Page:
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Electric Motorcycle Concept + Shared Battery Technology = The Future

Posted in Concept Cars, Cool Stuff, Electric Vehicles, Electronics, Environment, Motorcycle, Newsworthy by MrAngry | October 1st, 2010 | 1 Response |

Paolo De Giusti

Those of us who ride motorcycles are always looking for the latest and greatest on two wheels. You see like the automobiles that we all know and love the motorcycle also evolves over time and with each new innovation the performance gets better and better. I recently wrote an article on MINI’s new all electric concept runabout, the eScoot. It’s small and would most likely do great around town and in urban areas. What if however you wanted something with a bit more in the way of performance and a lot more in the way of looks? Right now your options are a big fat “0” but if a certain industrial designer from Italy has anything to say about it, we may just be in luck.

Paolo De Giusti

Paolo De Giusti, the mastermind behind this concept wants the bike not only to be efficient, but utilize new shared battery technology. Below is a statement from Paolo De Giusti on why his concept could in fact become a reality. Keep in mind when you read this that his English is somewhat broken, his point however comes across loud and clear.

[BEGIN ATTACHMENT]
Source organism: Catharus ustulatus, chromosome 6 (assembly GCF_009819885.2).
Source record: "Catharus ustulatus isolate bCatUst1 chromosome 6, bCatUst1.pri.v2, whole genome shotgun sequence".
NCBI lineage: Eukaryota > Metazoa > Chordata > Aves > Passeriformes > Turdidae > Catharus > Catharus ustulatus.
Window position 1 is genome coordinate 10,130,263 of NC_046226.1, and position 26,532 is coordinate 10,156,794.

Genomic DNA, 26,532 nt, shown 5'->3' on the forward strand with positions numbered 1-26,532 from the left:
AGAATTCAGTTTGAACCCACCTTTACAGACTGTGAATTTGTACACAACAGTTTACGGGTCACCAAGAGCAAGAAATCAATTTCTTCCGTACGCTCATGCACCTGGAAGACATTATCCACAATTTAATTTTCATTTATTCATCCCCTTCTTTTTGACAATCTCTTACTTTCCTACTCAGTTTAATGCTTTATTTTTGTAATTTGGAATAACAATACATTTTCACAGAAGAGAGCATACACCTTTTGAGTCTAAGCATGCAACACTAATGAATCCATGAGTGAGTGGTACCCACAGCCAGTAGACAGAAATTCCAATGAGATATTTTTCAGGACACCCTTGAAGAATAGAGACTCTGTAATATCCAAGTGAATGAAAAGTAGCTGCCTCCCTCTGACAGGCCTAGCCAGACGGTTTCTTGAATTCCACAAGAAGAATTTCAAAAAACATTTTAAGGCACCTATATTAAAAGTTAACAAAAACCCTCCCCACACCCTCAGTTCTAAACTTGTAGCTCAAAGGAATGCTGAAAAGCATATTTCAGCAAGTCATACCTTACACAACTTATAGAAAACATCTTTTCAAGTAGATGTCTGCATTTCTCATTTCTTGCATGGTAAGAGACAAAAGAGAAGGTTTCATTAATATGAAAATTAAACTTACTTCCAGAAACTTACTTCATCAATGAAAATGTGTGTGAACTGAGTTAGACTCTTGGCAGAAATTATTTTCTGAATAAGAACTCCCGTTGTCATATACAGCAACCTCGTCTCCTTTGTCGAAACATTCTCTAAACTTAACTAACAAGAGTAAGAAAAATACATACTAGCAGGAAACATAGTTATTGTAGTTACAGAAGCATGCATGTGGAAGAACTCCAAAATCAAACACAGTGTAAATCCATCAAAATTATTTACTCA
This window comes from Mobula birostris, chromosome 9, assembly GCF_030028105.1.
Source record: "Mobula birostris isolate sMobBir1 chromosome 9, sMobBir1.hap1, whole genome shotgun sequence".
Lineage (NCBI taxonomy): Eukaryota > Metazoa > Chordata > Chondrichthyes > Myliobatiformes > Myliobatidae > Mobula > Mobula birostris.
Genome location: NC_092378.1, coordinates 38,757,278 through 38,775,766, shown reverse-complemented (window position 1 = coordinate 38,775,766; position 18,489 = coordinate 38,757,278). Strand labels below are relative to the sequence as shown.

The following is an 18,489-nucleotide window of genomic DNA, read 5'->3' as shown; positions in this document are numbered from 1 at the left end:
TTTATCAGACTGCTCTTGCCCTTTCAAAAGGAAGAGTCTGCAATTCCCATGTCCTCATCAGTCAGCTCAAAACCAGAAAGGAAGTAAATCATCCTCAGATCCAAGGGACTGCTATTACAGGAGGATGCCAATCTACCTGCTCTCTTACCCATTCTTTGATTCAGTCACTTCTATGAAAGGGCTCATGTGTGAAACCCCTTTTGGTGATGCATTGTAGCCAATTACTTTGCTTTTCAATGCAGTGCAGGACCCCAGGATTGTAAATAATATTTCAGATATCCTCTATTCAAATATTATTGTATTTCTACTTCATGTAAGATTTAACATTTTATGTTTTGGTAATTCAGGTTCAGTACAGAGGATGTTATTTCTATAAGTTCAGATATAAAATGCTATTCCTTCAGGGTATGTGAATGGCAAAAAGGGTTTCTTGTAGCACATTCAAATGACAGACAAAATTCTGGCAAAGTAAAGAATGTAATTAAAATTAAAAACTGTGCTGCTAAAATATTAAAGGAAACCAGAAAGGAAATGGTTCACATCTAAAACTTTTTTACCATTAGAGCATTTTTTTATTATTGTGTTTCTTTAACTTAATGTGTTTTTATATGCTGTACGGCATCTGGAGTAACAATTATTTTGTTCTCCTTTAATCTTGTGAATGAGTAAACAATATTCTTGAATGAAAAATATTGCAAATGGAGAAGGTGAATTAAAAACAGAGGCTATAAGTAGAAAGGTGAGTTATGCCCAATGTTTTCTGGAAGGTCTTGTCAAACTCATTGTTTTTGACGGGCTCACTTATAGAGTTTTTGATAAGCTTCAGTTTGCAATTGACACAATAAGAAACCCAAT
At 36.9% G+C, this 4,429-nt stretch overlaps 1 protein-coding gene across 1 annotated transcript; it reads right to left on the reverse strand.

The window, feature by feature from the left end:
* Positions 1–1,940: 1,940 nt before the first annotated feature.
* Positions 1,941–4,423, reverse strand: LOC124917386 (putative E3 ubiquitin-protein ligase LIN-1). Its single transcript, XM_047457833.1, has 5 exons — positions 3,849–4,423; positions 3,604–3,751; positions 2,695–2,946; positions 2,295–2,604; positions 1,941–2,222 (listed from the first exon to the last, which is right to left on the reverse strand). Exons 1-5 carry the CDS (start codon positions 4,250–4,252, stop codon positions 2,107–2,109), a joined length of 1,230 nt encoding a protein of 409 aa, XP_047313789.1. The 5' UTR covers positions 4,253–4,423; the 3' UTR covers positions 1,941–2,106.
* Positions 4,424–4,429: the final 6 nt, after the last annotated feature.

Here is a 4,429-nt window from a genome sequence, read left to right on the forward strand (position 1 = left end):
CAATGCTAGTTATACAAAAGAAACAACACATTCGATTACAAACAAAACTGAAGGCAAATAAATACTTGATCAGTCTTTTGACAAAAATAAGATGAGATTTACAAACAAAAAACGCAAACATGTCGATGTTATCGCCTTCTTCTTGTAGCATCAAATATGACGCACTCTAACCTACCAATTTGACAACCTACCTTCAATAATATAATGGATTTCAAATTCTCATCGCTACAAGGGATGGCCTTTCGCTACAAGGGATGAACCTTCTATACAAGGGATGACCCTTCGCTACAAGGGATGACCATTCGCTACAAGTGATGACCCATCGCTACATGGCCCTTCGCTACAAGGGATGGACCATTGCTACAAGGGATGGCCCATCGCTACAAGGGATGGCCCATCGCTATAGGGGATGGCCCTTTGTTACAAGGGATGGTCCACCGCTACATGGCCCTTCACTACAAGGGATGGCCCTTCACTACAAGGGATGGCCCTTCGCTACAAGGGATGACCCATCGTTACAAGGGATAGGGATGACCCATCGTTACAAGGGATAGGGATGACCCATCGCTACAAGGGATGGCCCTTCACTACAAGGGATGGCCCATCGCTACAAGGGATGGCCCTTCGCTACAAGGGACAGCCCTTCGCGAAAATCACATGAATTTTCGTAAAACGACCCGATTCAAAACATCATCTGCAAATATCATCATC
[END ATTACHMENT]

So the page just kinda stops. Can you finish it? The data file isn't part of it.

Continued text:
Paolo De Giusti

One big problem of Electric bikes is the time to recharge the battery. With a system of shared battery, a standard battery is recharged in an Automatic Robot Station (Used also by Cars ) and you can mount another identical battery load 100% and pay only for the used energy (remaining battery energy is reused). With this system you can keep the old network of petrol stations, furthermore, the battery in the new electric vehicles is comparable to a conventional engine, I mean that the performance of Motorcycle derived mostly from the battery and not from the engine, so every time you will have a technological evolution of these batteries these can be used also in “old” motorcycle to improve performance, in this way you can save your vehicle from a fast obsolescence.

Source: BeautifulLife.info

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One Response

  1. DaveMofo says:

    When you stated the designer was an Italian industrial engineer I crossed my fingers and said “please be Zonda please be Zonda please be Zonda no? Shit.”